RELATED: What to know about Super Bowl 2023 – Date, location, halftime performance info, and much more

Who is the home team in Super Bowl 2023 and how is it determined?

The Philadelphia Eagles are the home team in Super Bowl 2023. The designated home team alternates each year between the NFC and AFC champions. If it is as odd-numbered Super Bowl, the NFC team is the designated home team. If it as even-numbered Super Bowl, the AFC team is the designated home team.

Which teams have been eliminated from the 2023 NFL Playoffs?

The Seattle Seahawks, Miami Dolphins, Minnesota Vikings, Los Angeles Chargers, Baltimore Ravens, Tampa Bay Buccaneers, Jacksonville Jaguars, New York Giants, Buffalo Bills, Dallas Cowboys, San Francisco 49ers and Cincinnati Bengals have all been eliminated from the 2023 NFL playoffs.

RELATED: 2023 NFL Playoffs scores: Final bracket, recaps, results for every AFC and NFC postseason game

Who is performing the halftime show at Super Bowl 2023?

It was announced in September, that international popstar, entrepreneur, and philanthropist Rihanna will headline the halftime show at Super Bowl 2023.

RELATED: Super Bowl 2023 – What to know about national anthem, pregame performers ahead of Super Bowl LVII

Why does the NFL use Roman numerals?

AFL and Chiefs founder Lamar Hunt proposed using Roman numerals for each Super Bowl to add pomp and gravitas to the game. Roman numerals were, unsurprisingly, used in ancient Rome as a number system. I stands for 1, V for 5, X for 10, L for 50 and C for 100. That’s right: In 2066, get ready for Super Bowl C.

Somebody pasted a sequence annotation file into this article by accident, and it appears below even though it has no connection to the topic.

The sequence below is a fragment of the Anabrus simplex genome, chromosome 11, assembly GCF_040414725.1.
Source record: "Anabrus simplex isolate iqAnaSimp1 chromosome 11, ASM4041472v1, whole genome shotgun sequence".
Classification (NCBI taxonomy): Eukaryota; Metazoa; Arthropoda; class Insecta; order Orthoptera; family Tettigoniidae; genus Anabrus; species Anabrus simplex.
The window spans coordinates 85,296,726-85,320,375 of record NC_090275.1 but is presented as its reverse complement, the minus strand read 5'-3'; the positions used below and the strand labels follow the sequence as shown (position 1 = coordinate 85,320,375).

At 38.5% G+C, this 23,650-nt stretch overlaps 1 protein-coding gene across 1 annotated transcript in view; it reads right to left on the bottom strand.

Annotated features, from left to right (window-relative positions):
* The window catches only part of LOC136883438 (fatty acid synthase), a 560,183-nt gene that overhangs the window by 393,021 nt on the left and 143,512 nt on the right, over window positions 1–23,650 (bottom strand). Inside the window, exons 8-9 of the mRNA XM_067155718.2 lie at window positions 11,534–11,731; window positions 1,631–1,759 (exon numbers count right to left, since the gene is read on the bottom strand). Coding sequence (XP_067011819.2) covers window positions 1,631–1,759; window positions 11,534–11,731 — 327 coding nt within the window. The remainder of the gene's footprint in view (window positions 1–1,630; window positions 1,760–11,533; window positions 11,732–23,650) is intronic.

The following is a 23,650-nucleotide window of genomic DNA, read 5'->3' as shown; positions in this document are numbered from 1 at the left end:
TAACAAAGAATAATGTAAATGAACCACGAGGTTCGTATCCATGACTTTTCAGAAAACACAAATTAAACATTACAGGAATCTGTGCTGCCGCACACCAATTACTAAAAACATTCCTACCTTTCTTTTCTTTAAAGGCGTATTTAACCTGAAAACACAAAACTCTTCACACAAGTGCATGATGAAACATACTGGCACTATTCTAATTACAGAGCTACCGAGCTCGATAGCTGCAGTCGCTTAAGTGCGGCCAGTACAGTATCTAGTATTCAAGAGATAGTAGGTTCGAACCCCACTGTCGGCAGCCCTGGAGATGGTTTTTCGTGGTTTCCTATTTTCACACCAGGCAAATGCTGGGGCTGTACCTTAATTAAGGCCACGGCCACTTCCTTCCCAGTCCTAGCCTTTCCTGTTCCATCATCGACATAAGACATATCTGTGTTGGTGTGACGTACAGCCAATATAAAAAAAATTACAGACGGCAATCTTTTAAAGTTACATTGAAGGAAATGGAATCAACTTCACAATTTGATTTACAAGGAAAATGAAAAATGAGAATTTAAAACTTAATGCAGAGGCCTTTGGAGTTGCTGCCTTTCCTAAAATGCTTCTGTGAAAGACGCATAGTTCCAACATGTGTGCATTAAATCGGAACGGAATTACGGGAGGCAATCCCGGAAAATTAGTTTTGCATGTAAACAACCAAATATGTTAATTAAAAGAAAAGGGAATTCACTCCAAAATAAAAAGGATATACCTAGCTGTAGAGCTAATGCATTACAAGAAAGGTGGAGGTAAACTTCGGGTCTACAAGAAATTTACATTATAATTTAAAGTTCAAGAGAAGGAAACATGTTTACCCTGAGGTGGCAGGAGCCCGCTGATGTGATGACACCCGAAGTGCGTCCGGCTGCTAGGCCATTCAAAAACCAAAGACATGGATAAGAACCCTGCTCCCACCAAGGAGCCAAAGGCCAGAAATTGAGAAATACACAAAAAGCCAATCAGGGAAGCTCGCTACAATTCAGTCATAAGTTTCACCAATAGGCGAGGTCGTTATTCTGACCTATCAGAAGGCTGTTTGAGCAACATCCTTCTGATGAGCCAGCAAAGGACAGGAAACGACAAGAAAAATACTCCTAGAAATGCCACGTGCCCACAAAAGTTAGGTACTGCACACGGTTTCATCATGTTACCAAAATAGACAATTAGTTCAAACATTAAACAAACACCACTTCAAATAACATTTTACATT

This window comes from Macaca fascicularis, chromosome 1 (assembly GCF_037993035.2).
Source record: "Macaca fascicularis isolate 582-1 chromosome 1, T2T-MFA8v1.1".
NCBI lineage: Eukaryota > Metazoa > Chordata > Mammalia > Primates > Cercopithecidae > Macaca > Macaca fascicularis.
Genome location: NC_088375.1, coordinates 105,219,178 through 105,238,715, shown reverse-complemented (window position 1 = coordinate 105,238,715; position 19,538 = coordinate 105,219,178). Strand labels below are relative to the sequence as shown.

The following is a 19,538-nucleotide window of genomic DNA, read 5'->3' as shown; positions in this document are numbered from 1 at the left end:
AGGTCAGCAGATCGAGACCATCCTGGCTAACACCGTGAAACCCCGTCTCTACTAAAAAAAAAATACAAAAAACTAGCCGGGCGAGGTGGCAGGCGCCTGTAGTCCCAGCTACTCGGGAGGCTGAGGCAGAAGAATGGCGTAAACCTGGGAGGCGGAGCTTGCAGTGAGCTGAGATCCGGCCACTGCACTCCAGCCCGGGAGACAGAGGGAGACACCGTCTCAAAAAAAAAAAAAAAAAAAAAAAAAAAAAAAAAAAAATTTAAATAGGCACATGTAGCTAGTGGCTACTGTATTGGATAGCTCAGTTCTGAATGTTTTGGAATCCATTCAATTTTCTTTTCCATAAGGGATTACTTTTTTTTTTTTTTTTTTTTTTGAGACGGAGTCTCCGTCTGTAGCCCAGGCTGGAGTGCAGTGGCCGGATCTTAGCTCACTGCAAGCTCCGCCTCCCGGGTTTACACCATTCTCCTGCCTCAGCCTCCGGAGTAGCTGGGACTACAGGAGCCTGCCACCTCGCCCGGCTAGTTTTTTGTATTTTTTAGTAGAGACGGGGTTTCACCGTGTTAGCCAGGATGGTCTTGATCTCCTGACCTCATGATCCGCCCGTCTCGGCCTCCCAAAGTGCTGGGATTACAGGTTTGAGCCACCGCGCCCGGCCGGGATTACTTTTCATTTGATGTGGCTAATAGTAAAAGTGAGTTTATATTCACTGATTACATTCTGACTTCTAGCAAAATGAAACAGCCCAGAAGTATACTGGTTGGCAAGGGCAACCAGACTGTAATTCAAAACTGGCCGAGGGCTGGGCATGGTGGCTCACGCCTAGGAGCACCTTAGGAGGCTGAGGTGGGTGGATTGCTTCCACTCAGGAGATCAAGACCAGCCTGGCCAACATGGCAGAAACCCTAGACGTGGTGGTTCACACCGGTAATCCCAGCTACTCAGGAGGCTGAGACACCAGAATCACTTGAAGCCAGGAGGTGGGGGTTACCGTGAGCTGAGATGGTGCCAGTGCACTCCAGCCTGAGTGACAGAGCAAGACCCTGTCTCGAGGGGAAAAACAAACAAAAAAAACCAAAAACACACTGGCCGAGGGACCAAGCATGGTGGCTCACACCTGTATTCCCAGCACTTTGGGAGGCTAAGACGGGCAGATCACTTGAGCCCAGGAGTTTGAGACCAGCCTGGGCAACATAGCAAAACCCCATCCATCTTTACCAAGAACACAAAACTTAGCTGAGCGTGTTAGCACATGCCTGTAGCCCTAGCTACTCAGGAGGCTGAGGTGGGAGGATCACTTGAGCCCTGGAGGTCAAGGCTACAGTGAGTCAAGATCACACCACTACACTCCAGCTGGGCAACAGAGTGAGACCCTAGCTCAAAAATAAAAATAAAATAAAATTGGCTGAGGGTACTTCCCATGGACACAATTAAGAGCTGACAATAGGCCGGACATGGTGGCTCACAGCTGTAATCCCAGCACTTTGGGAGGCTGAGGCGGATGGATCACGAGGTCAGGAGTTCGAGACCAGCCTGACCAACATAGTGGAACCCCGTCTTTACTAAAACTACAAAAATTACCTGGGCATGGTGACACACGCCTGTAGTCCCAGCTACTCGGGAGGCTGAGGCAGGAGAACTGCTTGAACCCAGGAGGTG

Super Bowl V was the first to use Roman numerals. They were retroactively added to the Super Bowl II to IV logos and have been used each year since⁠ until 2016. For Super Bowl L, or 50, the NFL tried out 73 different logos before breaking down and using a plain old “50.”

The Roman numerals for this year’s big game, Super Bowl 57, are LVII.

RELATED: Super Bowl halftime shows – Ranking the 10 best Super Bowl halftime show performances in NFL history

How many Super Bowls have the Eagles won in franchise history?

The Eagles have won just one Super Bowl title in franchise history, however, Super Bowl LVII will be their fourth Super Bowl appearance in franchise history.

RELATED: Philadelphia Eagles Super Bowl History

How many Super Bowls have the Chiefs won in franchise history?

The Chiefs have won two Super Bowls in franchise history (1969 and 2019). Super Bowl LVII will be the franchise’s fifth Super Bowl appearance.

RELATED: Kansas City Chiefs Super Bowl History

Who was the first Black quarterback to play in a Super Bowl?

Doug Williams was the first Black quarterback to start and win a Super Bowl. Williams, a product of Grambling State–a historically Black university–achieved the milestone on January 31, 1988 in Super Bowl XXII as the QB for Washington.

RELATED: FMIA Conference Championships – Eagles rout Niners, Chiefs outlast Bengals to set Super Bowl LVII stage